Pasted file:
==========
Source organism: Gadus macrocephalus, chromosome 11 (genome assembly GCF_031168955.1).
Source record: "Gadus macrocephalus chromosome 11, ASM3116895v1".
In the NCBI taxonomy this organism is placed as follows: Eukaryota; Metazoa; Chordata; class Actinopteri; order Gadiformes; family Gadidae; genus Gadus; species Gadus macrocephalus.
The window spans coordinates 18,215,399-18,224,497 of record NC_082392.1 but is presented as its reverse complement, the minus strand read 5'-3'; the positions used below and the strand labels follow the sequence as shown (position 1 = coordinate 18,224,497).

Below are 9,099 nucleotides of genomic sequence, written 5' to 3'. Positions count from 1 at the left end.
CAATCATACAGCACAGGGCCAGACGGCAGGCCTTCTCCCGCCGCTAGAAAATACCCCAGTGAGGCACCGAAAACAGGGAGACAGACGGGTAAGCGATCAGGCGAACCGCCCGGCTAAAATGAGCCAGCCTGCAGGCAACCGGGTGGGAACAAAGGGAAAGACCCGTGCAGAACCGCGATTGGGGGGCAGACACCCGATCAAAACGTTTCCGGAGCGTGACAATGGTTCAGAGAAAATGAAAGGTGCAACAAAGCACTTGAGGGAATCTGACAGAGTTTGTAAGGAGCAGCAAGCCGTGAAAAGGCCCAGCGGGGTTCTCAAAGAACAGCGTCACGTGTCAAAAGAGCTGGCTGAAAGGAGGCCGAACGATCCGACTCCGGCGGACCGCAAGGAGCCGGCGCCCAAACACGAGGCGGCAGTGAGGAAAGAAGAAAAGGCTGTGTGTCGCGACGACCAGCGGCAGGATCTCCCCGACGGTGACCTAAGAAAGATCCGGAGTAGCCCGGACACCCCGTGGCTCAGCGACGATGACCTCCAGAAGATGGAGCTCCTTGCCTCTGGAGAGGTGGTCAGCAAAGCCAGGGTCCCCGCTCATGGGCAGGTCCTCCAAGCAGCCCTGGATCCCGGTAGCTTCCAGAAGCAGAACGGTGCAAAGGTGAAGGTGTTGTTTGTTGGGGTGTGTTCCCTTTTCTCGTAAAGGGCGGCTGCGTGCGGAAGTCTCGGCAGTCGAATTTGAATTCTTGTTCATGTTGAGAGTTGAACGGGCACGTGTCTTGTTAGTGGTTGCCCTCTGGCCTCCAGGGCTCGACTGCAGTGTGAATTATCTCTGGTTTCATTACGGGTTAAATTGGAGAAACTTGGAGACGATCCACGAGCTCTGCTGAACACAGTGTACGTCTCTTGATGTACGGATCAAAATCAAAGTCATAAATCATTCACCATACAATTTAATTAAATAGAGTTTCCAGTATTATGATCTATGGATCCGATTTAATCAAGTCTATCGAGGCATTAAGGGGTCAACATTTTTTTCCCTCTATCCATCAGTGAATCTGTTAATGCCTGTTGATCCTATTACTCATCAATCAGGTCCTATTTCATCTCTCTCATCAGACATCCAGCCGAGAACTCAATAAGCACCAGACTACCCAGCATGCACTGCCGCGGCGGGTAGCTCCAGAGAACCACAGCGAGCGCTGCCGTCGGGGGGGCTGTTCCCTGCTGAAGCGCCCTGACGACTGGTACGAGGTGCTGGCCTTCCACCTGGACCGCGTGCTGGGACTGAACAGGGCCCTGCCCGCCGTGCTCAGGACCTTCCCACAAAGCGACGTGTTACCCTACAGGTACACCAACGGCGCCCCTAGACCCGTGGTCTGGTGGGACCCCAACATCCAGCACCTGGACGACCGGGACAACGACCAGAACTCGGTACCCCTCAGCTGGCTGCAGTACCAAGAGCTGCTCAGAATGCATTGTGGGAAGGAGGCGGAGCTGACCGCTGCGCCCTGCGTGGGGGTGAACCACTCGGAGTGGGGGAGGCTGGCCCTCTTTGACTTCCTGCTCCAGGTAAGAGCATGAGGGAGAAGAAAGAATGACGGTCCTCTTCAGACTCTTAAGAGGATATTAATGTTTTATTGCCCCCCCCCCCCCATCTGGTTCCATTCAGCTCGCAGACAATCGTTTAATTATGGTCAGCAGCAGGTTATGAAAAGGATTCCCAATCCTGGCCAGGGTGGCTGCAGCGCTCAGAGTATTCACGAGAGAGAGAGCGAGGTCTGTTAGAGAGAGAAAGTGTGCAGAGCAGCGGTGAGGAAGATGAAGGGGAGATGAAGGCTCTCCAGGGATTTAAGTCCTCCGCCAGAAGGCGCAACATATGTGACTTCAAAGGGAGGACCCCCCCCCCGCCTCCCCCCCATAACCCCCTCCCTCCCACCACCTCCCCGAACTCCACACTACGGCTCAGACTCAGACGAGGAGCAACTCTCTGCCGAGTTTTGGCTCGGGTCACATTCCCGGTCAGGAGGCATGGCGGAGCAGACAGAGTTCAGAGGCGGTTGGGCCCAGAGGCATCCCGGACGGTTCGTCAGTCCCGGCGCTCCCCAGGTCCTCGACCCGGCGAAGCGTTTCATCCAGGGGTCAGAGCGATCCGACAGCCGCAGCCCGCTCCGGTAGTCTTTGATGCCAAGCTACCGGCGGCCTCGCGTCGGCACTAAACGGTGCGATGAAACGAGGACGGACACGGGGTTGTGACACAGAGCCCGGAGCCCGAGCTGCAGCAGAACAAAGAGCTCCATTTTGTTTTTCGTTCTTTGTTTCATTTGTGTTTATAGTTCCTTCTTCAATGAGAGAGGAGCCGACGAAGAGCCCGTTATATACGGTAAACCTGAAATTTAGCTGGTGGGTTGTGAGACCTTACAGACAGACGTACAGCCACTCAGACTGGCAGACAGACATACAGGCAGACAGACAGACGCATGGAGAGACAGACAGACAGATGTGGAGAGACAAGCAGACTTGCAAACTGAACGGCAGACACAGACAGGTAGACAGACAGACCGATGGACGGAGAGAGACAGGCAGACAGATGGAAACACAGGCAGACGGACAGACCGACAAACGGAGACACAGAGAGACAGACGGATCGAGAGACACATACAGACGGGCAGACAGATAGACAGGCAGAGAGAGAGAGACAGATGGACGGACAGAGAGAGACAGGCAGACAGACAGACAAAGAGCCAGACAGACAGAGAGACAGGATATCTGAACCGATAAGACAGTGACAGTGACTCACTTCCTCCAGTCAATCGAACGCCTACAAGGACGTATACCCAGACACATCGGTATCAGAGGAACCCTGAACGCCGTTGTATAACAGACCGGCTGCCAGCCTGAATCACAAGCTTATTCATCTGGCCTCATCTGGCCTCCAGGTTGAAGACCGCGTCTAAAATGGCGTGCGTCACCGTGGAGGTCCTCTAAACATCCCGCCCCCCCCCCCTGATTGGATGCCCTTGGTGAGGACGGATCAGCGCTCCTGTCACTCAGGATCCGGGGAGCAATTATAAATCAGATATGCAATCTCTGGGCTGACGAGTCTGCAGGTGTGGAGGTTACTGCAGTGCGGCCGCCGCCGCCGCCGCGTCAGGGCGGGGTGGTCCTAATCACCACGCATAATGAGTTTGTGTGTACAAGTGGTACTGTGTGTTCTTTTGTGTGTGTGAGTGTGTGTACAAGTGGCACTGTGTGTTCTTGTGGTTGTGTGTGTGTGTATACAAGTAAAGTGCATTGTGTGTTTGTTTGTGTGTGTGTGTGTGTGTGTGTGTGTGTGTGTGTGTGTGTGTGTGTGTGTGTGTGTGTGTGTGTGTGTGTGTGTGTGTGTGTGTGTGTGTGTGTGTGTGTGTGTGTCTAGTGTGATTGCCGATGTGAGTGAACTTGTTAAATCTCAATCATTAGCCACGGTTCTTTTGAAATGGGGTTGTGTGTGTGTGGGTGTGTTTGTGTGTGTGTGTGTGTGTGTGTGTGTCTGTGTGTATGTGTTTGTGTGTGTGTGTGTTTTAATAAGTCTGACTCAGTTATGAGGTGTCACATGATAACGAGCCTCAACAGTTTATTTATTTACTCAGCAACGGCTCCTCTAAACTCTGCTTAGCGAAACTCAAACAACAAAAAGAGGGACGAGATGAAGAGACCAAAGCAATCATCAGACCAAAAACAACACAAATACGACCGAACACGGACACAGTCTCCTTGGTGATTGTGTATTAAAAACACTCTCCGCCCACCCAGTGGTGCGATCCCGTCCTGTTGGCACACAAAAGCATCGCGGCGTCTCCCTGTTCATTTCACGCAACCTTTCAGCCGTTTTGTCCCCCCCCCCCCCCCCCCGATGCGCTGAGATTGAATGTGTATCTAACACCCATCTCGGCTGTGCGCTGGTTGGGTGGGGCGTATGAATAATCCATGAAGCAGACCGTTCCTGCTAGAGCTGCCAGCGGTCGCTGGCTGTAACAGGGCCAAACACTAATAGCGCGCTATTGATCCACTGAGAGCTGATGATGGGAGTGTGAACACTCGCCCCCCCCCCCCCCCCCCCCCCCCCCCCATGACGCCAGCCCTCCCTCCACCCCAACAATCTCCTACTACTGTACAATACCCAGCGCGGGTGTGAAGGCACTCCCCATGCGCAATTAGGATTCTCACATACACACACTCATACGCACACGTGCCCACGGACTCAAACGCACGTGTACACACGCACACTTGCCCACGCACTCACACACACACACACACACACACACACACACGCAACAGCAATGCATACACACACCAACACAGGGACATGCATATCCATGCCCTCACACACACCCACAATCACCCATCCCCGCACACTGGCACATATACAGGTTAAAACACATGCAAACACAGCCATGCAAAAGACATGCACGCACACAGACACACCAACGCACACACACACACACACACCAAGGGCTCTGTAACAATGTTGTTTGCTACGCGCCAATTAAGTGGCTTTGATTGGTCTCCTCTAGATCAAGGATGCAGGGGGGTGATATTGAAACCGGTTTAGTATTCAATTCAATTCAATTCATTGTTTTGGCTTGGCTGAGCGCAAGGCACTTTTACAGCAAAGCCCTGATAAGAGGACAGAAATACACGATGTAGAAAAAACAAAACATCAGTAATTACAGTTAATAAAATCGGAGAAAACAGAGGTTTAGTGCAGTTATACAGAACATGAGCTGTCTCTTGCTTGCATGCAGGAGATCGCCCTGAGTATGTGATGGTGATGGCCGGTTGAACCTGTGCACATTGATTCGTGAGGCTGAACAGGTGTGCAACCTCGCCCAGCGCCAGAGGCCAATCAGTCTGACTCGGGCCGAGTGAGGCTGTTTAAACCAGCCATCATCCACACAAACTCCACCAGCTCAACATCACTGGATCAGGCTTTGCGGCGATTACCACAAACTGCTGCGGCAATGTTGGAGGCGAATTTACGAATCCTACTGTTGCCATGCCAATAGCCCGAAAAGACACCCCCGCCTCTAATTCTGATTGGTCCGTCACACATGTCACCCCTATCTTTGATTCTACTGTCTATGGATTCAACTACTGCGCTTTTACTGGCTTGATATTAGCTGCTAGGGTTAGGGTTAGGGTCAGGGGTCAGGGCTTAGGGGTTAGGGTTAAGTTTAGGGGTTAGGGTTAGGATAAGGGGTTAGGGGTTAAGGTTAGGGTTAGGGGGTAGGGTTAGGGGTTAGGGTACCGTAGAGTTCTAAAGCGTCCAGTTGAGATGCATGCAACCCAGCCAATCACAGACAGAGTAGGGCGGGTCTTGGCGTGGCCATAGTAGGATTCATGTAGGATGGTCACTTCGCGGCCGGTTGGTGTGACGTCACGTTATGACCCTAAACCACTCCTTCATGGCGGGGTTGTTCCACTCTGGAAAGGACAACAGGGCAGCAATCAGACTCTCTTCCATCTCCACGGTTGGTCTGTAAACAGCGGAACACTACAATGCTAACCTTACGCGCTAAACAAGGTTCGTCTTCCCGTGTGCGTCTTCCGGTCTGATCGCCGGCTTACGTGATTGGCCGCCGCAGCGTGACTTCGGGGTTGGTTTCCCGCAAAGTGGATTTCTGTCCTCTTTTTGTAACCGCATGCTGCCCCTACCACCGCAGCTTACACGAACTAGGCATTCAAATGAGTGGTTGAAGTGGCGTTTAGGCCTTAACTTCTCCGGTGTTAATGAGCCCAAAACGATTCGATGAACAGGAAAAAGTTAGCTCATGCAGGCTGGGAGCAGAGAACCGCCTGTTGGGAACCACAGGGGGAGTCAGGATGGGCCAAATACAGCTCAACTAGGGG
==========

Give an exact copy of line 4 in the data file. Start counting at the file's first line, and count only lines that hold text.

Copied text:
The window spans coordinates 18,215,399-18,224,497 of record NC_082392.1 but is presented as its reverse complement, the minus strand read 5'-3'; the positions used below and the strand labels follow the sequence as shown (position 1 = coordinate 18,224,497).